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Event-Based Asynchronous Sparse Convolutional Networks

Conference paper
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Part of the Lecture Notes in Computer Science book series (LNCS, volume 12353)

Abstract

Event cameras are bio-inspired sensors that respond to per-pixel brightness changes in the form of asynchronous and sparse “events”. Recently, pattern recognition algorithms, such as learning-based methods, have made significant progress with event cameras by converting events into synchronous dense, image-like representations and applying traditional machine learning methods developed for standard cameras. However, these approaches discard the spatial and temporal sparsity inherent in event data at the cost of higher computational complexity and latency. In this work, we present a general framework for converting models trained on synchronous image-like event representations into asynchronous models with identical output, thus directly leveraging the intrinsic asynchronous and sparse nature of the event data. We show both theoretically and experimentally that this drastically reduces the computational complexity and latency of high-capacity, synchronous neural networks without sacrificing accuracy. In addition, our framework has several desirable characteristics: (i) it exploits spatio-temporal sparsity of events explicitly, (ii) it is agnostic to the event representation, network architecture, and task, and (iii) it does not require any train-time change, since it is compatible with the standard neural networks’ training process. We thoroughly validate the proposed framework on two computer vision tasks: object detection and object recognition. In these tasks, we reduce the computational complexity up to 20 times with respect to high-latency neural networks. At the same time, we outperform state-of-the-art asynchronous approaches up to \(24\%\) in prediction accuracy.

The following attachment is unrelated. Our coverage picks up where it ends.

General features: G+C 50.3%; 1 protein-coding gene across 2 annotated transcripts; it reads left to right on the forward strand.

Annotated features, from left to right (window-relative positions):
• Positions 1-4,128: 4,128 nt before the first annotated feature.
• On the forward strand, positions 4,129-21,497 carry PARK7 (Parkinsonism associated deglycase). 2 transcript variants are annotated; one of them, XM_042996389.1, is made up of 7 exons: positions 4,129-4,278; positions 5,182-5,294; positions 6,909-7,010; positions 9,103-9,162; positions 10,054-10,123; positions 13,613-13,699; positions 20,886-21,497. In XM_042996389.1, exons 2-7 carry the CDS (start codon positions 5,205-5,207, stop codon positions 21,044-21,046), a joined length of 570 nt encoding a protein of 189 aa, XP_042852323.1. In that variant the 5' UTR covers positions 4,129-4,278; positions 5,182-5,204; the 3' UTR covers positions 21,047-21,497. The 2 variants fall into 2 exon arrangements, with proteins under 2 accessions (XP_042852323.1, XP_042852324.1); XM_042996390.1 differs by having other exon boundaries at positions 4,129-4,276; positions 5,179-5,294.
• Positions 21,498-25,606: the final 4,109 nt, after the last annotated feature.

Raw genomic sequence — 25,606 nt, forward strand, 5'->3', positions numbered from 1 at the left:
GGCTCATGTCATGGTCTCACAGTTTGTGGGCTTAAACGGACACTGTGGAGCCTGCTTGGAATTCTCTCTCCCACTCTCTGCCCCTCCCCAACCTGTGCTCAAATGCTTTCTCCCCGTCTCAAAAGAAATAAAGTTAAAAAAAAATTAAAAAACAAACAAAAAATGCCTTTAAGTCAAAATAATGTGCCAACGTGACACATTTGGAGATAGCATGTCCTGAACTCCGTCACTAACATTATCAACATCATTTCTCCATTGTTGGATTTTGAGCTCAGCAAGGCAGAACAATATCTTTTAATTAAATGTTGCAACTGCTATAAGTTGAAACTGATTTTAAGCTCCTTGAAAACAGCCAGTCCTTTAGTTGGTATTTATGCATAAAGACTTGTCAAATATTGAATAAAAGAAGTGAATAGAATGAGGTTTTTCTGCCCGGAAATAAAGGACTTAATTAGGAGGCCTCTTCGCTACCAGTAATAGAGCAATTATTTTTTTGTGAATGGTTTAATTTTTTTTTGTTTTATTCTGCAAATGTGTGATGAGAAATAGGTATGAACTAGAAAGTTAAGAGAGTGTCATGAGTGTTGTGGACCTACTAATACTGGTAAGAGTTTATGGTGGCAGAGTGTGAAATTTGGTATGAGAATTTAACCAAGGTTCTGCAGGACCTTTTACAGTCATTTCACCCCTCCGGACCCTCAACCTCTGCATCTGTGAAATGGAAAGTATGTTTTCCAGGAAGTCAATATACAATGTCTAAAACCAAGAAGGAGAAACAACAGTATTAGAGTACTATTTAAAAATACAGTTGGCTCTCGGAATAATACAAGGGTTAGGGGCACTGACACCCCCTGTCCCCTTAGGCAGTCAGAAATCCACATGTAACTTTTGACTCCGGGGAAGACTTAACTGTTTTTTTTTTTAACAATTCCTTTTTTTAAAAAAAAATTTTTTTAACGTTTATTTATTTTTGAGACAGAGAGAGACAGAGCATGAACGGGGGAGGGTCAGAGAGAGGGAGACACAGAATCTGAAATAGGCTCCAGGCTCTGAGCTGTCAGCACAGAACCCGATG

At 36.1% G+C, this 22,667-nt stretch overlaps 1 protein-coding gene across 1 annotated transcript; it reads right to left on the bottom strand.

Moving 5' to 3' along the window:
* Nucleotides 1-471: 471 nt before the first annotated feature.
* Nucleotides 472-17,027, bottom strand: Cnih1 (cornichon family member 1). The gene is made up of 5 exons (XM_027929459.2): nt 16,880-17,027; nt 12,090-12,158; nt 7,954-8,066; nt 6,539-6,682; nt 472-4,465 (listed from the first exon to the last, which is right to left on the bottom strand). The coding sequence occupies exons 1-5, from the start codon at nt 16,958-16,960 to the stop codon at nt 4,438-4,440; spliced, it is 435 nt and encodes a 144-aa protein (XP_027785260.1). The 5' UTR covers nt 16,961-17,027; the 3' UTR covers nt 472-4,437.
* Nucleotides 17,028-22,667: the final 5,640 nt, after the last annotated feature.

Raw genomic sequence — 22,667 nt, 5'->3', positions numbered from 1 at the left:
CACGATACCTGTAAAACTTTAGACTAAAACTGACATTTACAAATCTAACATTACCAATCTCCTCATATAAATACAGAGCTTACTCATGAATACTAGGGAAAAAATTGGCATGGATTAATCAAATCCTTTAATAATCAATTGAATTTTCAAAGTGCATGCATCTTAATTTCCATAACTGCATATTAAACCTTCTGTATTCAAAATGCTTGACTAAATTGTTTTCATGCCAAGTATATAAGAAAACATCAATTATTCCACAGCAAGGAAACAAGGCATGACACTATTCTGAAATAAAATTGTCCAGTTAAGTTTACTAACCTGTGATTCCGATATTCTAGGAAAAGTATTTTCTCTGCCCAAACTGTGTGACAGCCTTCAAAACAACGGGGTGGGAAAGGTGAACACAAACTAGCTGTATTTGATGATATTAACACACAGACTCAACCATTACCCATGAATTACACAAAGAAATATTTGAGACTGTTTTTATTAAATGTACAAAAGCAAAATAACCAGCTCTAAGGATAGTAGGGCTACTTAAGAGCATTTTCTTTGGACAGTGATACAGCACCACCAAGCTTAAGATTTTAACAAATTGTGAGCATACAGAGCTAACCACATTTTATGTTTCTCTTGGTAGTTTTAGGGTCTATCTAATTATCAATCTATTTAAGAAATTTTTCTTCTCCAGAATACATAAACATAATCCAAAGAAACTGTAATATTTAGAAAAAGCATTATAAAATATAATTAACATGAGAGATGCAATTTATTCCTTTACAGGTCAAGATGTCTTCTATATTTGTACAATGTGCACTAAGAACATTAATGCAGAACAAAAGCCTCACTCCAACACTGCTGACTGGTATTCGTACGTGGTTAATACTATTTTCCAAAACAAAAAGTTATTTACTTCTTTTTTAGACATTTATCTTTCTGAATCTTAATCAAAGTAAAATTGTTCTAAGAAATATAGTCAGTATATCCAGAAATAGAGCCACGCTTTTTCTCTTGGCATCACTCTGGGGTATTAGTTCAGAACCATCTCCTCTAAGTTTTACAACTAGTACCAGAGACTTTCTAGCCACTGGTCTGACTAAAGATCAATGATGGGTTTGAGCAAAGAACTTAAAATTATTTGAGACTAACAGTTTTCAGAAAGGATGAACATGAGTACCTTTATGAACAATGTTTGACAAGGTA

Keywords

Deep Learning: Applications Methodology and Theory Low-level Vision 

Notes

Acknowledgements

This work was supported by the Swiss National Center of Competence Research Robotics (NCCR), through the Swiss National Science Foundation, and the SNSF-ERC starting grant.

Supplementary material

504445_1_En_25_MOESM1_ESM.pdf (688 kb)
Supplementary material 1 (pdf 687 KB)

Supplementary material 2 (mp4 87544 KB)

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Copyright information

© Springer Nature Switzerland AG 2020

Authors and Affiliations

  1. 1.Department of InformaticsUniversity of ZurichZürichSwitzerland
  2. 2.Department of NeuroinformaticsUniversity of Zurich and ETH ZurichZürichSwitzerland

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